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    Here comes the fun part - planning your activities! On the one hand, gathering games can be a riot (for example, Christmas trivia or getting-to-know-you games). On the other hand, the ornament exchange might be "game" enough. Exchanges that involve one person opening at a time take longer with bigger groups. Exchange games, such as reading stories and passing the ornament left or right, take only as long as the story takes to read. But then again, if you go around and have everyone show off their ornament individually, it's going to take longer, which might be a good thing. Ask yourself:
    • Do I want to do a gathering game?
    • What game would make the exchange work best for my group of guests?
    • Do I want the guests to make some ornaments of their own? (If so, provide the crafting materials and a crafting space.)
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    Plan the food. Keep in mind that the more extravagant the refreshments, the more prep time and table space you're going to need. As the host, you'll be in charge of paper goods - plates, utensils, napkins, cups, and serving utensils.
    • What refreshments will I have time to prepare before the party?
    • Am I doing the whole yummy spread by myself? Do I have enough serving dishes to do that?
    • Should I do "pot-luck" style and have guests bring something to share? And if so, will I add a dish of my own?

Part 3
In the lead up to the party

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    Organize yourself. The invitations are out, the food planned and the games ready. What now? Make your To-Do list to prepare for the party!
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    Gather the stuff you need for your games. Do you need paper and pencils, a bowl to draw numbers for the exchange, or...? What about prizes?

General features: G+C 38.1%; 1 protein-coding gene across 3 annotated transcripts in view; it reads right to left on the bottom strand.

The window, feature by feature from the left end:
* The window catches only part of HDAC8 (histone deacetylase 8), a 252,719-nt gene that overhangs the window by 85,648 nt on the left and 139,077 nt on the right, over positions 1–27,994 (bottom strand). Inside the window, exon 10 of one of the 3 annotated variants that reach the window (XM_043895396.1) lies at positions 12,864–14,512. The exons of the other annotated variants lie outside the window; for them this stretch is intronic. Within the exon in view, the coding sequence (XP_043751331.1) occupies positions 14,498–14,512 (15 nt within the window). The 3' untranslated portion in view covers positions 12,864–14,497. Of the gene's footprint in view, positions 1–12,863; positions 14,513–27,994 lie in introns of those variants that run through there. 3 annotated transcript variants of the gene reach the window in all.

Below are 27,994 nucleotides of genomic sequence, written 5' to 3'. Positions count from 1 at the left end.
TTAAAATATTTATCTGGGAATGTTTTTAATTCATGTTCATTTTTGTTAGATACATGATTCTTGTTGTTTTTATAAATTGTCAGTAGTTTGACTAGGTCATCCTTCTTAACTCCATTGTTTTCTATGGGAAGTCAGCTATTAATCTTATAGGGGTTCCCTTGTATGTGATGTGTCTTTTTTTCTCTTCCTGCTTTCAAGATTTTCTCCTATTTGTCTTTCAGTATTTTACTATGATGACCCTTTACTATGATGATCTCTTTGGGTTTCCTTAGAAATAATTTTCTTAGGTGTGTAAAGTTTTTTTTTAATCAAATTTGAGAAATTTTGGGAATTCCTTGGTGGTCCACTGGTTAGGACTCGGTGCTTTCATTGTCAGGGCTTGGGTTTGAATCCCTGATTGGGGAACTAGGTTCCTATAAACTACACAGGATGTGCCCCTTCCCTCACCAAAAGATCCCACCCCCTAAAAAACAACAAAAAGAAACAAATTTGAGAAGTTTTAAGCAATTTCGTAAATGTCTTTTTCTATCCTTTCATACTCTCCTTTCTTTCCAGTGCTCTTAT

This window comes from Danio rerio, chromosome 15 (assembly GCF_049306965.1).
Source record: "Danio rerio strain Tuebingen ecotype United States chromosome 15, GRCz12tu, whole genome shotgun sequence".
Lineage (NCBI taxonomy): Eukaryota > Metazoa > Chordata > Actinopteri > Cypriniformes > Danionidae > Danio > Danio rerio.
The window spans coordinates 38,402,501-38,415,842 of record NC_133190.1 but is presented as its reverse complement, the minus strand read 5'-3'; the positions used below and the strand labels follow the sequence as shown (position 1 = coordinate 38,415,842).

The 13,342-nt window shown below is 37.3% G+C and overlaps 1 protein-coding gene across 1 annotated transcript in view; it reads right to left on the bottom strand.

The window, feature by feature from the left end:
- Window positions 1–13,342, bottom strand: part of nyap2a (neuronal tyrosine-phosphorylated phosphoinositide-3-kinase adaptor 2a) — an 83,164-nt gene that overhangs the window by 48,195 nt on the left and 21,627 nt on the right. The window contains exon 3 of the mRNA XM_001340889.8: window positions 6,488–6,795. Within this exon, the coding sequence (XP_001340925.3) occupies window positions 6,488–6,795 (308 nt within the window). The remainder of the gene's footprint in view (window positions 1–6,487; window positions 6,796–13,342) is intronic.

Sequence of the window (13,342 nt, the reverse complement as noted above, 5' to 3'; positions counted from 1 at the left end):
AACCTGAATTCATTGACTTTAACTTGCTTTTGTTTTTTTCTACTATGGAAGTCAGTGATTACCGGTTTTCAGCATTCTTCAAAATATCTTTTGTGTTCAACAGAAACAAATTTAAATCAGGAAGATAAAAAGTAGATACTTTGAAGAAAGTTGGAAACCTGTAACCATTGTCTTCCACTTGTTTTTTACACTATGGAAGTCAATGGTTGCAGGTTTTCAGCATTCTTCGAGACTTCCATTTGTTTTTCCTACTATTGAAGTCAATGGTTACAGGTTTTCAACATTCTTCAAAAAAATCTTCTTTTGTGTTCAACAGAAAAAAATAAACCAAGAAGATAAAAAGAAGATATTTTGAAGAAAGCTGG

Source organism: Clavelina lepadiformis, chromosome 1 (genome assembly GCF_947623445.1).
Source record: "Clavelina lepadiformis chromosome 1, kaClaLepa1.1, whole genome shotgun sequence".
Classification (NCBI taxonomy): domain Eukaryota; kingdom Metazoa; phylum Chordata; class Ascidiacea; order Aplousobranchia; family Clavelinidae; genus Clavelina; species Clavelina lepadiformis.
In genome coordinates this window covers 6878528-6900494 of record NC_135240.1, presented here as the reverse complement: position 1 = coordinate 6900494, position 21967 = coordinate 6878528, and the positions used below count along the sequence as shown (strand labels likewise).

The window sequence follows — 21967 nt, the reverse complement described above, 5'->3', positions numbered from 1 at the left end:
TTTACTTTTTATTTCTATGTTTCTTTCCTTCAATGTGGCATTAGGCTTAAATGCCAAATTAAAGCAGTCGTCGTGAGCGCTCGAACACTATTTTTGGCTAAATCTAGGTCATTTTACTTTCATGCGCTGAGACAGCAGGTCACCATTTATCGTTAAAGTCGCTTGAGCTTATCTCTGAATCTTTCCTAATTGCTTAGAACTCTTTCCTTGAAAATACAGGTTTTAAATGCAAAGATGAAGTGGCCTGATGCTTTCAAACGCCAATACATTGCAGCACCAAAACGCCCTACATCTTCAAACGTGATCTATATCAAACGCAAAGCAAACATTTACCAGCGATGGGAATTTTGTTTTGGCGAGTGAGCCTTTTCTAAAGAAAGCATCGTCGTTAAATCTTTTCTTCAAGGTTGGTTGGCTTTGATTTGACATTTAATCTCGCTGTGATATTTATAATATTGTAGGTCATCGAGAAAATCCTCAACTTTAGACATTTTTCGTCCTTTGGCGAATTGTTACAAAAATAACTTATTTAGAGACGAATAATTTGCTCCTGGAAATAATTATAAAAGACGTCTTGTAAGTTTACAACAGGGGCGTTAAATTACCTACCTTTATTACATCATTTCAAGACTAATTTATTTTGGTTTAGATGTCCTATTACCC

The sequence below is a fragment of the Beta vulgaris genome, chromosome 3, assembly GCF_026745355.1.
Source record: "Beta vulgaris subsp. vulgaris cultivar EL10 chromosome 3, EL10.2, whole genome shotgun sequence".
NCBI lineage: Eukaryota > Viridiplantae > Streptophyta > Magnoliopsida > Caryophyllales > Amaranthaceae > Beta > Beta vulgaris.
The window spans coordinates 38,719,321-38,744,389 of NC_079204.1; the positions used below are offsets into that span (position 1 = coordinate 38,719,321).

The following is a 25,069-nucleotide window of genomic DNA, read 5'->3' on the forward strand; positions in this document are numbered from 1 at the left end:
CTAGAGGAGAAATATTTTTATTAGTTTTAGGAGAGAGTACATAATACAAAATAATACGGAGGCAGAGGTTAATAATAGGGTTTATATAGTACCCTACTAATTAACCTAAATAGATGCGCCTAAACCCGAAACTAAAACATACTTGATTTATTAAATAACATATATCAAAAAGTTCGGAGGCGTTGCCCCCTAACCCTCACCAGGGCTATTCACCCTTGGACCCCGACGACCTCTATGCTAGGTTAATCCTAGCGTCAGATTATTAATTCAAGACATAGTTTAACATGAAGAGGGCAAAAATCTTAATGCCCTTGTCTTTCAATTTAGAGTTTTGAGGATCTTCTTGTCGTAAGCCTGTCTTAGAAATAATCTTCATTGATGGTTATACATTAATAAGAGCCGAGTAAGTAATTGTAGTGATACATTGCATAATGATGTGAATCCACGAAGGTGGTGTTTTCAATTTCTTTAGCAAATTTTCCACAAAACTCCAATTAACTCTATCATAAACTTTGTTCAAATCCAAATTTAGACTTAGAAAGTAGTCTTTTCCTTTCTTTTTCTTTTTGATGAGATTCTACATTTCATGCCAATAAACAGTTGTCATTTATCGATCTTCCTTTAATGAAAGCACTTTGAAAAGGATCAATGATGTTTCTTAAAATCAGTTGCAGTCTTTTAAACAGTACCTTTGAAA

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    Get or make your food. Sometimes you can make the food the day before, other times you'll need to buy it on the same day as the party. Plan that out now.
    • Buy any food, paper goods, and decorations you'll need (don't forget an ornament!) a few days before the party. Then if you forget something, you have time to go buy it.
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    Make a schedule for the evening. Here's an example:
    • 7 pm - Gathering Game
    • 7:30 pm - Ornament Exchange
    • 8 pm - Refreshments and Mingling.
    Of course, the games may take longer or shorter than planned, so just be flexible with your schedule.
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Part 4
On the day of the party

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    Decorate the area. Before the party starts, you'll need to decorate. Hang up ornaments, tinsel, Santa decorations, etc. as you wish. You can also add table centerpieces, a front door wreath, a Christmas tree, etc.
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    Prepare the party basics. Get your table spread ready with food and drinks, set up the chairs and rearrange furniture as needed. Don't forget to get your party music playing.
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    Enjoy the event. A stressed host can lead to stressed guests, picking up on the vibes. Relax a little. Eat some chocolate. Enjoy the company.


  • Consider providing goodie bags with ornaments in them.

Things You'll Need

  • Invitations (purchased, digital or homemade), plus contact addresses and guest list
  • Pen and paper for making lists, etc.
  • A space for the party
  • Sufficient seating for everyone
  • Buffet table or similar for food serving
  • Food
  • Drink
  • Decorations
  • Goodie bags (if using)
  • Prizes (if using)
  • Crafting materials (if you're organizing a craft table for making ornaments)
  • Music (Christmas theme)

Article Info

Categories: Event and Party Planning